DeFife says a few other municipalities, including Washington, D.C., and Cambridge, Massachusetts, have initiated conversations on their own sugary-beverage bans. But he thinks the ban is far too much of a stretch to take hold nationally, which could be good news for the $200 billion-plus quick-service industry.
“I would say our beverage sales are 5–10 percent of our overall sales, so if we lose a portion of that, if the quick-serve industry loses a portion of that—and it’s a high-profit item to begin with—that’s taking a big chunk off the bottom line,” Blimpie’s Conlin says. “Those customers who want that 32-ounce soda, they’re going to get it somewhere.”
The new reality
Though the sugary-beverage ban is set to take effect in March, a group of organizations, including the NRA and the American Beverage Association, filed a 61-page lawsuit in October with the New York State Supreme Court in Manhattan challenging the validity of the regulation.
“Our intention in participating in the lawsuit is we think the regulation that is being imposed on restaurants in the city oversteps the bounds of regulatory authority into policy making that should be done by a policy-making body, not a regulatory body,” DeFife says. “And there is a disconnect between what they’re actually doing in the regulation and the purposes of the regulation. We want the court to clarify whether that has a base.”
DeFife adds that New York–area operators should be discussing cup changes with their suppliers, in case the lawsuit fails to prevent the ban from going into effect.
Joe Hainthaler, government affairs specialist for Auntie Anne’s, says that if the ban takes effect as planned, city officials should follow up with its success to determine whether or not food regulation like this has an impact on obesity.
“We would encourage [New York’s] Department of Health and Mental Hygiene and the mayor’s office to track whether obesity declines and to what extent this ban is responsible for that decline,” Hainthaler says. “That would provide a solid statistical basis for whether a ban like this works. That should be the basis for deciding whether to expand this sort of thing elsewhere. The facts matter.”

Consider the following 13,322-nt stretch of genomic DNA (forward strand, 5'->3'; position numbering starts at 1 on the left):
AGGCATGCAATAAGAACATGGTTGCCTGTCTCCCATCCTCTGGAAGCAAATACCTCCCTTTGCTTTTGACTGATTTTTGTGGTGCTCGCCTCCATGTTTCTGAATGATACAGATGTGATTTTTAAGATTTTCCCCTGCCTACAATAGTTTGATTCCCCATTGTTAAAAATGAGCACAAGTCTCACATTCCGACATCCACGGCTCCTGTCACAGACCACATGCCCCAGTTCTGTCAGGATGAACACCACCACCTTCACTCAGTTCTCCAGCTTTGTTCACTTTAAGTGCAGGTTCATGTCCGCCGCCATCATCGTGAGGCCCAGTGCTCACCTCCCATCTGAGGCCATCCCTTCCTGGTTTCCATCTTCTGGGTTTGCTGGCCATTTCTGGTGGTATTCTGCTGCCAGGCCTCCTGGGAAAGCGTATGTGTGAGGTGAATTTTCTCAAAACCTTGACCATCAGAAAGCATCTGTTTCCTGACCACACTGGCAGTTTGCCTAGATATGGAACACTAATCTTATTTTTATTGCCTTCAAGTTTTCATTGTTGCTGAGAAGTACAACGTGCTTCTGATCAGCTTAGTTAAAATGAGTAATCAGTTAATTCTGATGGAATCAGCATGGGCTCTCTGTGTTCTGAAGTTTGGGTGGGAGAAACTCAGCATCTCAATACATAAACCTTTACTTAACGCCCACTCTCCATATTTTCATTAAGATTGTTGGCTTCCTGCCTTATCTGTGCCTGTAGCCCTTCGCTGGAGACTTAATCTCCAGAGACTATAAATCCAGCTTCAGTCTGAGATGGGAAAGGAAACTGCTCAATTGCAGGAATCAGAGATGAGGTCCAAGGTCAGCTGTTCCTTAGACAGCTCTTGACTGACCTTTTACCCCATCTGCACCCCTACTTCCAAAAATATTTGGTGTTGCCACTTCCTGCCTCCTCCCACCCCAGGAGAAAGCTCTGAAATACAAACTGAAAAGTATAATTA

Until a statistical basis can be established, however, operators in New York and across the country are left with a new reality in which regulation has become a weapon against a national consumption crisis, much like it did with tobacco.
The industry is not, however, defenseless against regulatory bodies. All experts interviewed for this story confirm that quick serves should be in contact with their local and state legislators, as well as with groups like the NRA, to voice their opinion and spark regulatory discussions.
Richardson says a dialogue between government and industry can help create a “range of solutions that can actually make a difference,” and that the lack of dialogue was the primary failure of Bloomberg’s sugary-beverage ban. He believes the industry needs to speak up on the issues that are important not just to business, but also to customers.
“I think it’s important that all of us work together to find the best solutions, because we want to have a healthy and energetic citizenry,” he says. “How do we continue to have not only healthy minds, but healthy bodies? I think the restaurant industry absolutely needs and wants to be part of that dialogue. And there are so many in our industry who are doing just that by offering different choices, that are offering better menus, and that are working with different fitness programs in ways to promote what I would call a healthy and energetic lifestyle.
“What that recognizes is food is the fuel that allows us to be,” Richardson continues. “We’ve seen the increase in obesity, but to overregulate food and overregulate people’s lives doesn’t seem to be a solution that leads to positive results.”